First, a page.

Assessing a youth delinquency prevention initiative

Young people engaged in craft activity with an adult facilitator

Evidence has shown that positive family, school and community interaction during childhood is a protective factor for young people at risk of delinquency. But how might we evaluate a program that aims to change lives by preventing poor outcomes before they happen?

Singapore-based TOUCH Community Services (TOUCH) – a multi-service social service agency that serves people across ages, races and religions engaged CEI to evaluate its multi-year pilot for 9- to 12-year-olds with emerging behavioural and emotional difficulties. This program, named SPARKX, aims to enhance children’s self-management, family relationships and school bonding outcomes. SPARKX’s focus is on building these protective factors early on, with the ultimate goal of reducing a child’s likelihood of delinquent behaviours in adolescence.

“It is challenging to evaluate the effectiveness of an initiative like SPARKX, where the aim is to intervene early to prevent oppositional disorders and juvenile crime,” says Dr Grace Chng, CEI Principal Advisor in Singapore. “We can’t follow individual young people and their families for long enough to see how things play out, but we can look to evidence-informed predictors of delinquency risk.”

“There is strong evidence that improved family functioning, higher school engagement and stronger social bonds with the community are protective factors for young people.”

The SPARKX team from TOUCH worked with 130 families over three years, providing individual counselling and groupwork interventions for the young person, family counselling, a parenting seminar based on Positive Parenting (Triple P), and a Family Day activity to boost parent-child interactions. Three tranches of the pilot ran for approximately 12 months each, over the period 2019 to 2023.

CEI assessed SPARKX’s reach, implementation and effectiveness. A developmental evaluation investigated the first two tranches, leading to program refinement and improvements in data collection, followed by outcome evaluation of tranche 3, alongside program-wide examination of reach and implementation.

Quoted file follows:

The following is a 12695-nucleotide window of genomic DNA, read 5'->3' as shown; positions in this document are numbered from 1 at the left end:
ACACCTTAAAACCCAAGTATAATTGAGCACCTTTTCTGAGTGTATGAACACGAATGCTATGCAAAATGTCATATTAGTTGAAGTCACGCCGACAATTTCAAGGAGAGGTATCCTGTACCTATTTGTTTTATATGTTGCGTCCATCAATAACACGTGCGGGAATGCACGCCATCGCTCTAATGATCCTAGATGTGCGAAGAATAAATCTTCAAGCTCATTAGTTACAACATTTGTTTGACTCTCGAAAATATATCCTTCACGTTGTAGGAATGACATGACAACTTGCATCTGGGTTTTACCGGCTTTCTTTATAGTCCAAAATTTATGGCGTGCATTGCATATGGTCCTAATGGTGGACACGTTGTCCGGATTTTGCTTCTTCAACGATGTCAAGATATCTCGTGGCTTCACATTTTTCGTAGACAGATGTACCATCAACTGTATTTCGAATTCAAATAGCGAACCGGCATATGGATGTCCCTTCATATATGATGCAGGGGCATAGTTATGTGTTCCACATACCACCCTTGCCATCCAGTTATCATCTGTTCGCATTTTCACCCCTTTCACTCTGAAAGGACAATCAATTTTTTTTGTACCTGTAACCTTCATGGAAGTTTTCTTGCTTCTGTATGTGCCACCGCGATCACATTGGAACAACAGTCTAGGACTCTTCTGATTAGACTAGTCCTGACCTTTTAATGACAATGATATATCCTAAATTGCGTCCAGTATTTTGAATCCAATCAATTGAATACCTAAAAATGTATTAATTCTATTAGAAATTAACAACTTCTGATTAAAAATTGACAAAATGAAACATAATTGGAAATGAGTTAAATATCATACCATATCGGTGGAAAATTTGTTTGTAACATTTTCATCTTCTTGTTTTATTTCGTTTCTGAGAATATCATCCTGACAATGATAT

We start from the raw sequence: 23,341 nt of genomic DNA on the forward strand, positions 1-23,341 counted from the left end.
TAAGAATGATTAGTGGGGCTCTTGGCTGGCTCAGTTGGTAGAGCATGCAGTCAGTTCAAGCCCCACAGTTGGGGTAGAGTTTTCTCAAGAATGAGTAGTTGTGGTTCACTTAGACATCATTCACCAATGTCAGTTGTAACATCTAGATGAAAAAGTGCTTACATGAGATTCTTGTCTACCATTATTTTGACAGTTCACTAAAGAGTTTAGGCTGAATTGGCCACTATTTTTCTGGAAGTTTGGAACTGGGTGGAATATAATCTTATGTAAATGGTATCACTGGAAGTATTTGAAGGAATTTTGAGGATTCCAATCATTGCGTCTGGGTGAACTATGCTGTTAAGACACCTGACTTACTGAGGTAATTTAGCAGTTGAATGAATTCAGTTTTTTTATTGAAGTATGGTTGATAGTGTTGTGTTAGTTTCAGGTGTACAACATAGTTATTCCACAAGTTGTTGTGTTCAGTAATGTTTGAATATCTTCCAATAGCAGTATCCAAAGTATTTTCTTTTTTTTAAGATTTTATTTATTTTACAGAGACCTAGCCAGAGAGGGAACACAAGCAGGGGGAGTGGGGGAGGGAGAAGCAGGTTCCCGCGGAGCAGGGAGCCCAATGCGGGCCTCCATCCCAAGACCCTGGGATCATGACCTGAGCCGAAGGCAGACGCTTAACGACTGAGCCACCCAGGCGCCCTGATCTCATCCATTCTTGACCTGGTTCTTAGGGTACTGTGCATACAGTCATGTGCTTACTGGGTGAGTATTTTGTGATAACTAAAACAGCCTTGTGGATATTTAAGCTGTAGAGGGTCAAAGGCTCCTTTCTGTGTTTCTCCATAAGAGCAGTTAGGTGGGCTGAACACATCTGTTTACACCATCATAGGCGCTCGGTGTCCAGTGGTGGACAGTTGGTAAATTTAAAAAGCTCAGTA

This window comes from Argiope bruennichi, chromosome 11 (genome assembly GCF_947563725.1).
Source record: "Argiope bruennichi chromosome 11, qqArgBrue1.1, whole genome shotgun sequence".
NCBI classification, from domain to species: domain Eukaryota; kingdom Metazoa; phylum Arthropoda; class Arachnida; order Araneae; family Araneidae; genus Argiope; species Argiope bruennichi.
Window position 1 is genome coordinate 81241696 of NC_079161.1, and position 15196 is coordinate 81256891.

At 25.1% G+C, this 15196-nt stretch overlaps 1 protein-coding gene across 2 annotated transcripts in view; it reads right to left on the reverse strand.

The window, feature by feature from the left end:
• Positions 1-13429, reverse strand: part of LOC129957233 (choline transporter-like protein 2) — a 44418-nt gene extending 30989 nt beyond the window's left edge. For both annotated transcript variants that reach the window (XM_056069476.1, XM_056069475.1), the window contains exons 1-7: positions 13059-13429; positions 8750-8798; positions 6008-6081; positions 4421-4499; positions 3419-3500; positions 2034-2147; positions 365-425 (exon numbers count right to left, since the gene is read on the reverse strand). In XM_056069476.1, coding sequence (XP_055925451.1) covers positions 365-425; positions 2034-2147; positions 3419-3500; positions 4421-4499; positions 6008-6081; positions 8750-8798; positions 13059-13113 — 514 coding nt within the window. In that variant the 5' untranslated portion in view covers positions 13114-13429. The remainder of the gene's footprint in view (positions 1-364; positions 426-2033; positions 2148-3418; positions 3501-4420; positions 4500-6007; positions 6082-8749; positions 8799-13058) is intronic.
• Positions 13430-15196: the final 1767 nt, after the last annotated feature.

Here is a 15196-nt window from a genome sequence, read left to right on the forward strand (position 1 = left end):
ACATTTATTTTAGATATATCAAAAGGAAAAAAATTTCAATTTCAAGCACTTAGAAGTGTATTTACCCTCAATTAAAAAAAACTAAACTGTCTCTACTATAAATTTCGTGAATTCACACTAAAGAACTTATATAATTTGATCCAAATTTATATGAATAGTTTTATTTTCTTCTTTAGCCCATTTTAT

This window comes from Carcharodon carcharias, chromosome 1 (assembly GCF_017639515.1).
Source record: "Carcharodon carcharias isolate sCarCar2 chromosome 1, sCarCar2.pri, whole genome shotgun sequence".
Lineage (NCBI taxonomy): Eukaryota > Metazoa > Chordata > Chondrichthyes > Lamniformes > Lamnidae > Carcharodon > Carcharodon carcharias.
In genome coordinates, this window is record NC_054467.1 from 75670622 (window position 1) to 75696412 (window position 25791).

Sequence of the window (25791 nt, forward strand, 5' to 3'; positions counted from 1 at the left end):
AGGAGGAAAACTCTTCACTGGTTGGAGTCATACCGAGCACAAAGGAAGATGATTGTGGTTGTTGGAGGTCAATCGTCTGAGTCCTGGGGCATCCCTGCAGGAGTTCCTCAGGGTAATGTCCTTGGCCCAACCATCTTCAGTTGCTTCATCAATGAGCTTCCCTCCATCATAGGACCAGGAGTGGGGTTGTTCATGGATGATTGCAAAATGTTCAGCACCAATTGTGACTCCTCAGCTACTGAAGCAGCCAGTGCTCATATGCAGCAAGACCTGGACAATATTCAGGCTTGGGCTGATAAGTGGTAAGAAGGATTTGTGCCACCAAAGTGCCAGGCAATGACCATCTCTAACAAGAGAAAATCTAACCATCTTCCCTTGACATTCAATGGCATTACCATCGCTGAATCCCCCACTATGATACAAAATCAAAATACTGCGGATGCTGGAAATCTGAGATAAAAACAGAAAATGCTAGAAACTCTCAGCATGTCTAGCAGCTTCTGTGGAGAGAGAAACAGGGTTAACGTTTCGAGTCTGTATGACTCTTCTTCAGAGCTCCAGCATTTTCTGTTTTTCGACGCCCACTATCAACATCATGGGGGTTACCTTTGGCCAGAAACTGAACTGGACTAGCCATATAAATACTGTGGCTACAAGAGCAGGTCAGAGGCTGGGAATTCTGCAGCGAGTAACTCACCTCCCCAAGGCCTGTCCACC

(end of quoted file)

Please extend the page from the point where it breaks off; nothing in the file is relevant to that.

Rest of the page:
“Overall, the findings suggest positive changes, mostly for the young people’s caregivers,” Grace explains. “They reported reductions in their children’s emotional dysregulation and negative behaviours, reduction in their own use of coercive and threatening parenting practices, and less parental stress and family conflict.”

Most caregivers found the program beneficial. Many attributed their positive experience to the quality of their caseworkers’ relationship with them, including the caseworkers’ ability to share practical and feasible strategies – a key implementation learning.

“The length of the program, frequency of sessions and potential for post-program follow-up are other implementation considerations going forward,” says Grace. “Families often didn’t attend all sessions, but many needed more than 12 months of support. There were also continuing caregiver concerns about their children’s major life transitions and development as they head into adolescence. And in terms of program content, excessive device use by young people was a recurring theme.”

“The TOUCH team was highly invested in SPARKX’s monitoring and evaluation process – the need for timely and high-quality data, and the important role this plays in understanding what works and what doesn’t. This has resulted in really useful, actionable evaluation insights.”

Head of Impact & Research for TOUCH, Ms Stella Teo, affirmed the evaluation process, saying: “We value the monitoring and evaluation process which has enabled TOUCH to better report the effectiveness of our programs. Apart from our in-house Impact & Research function to build the organisation’s capability and be accountable to our stakeholders, we also partner external stakeholders like CEI to measure impact.”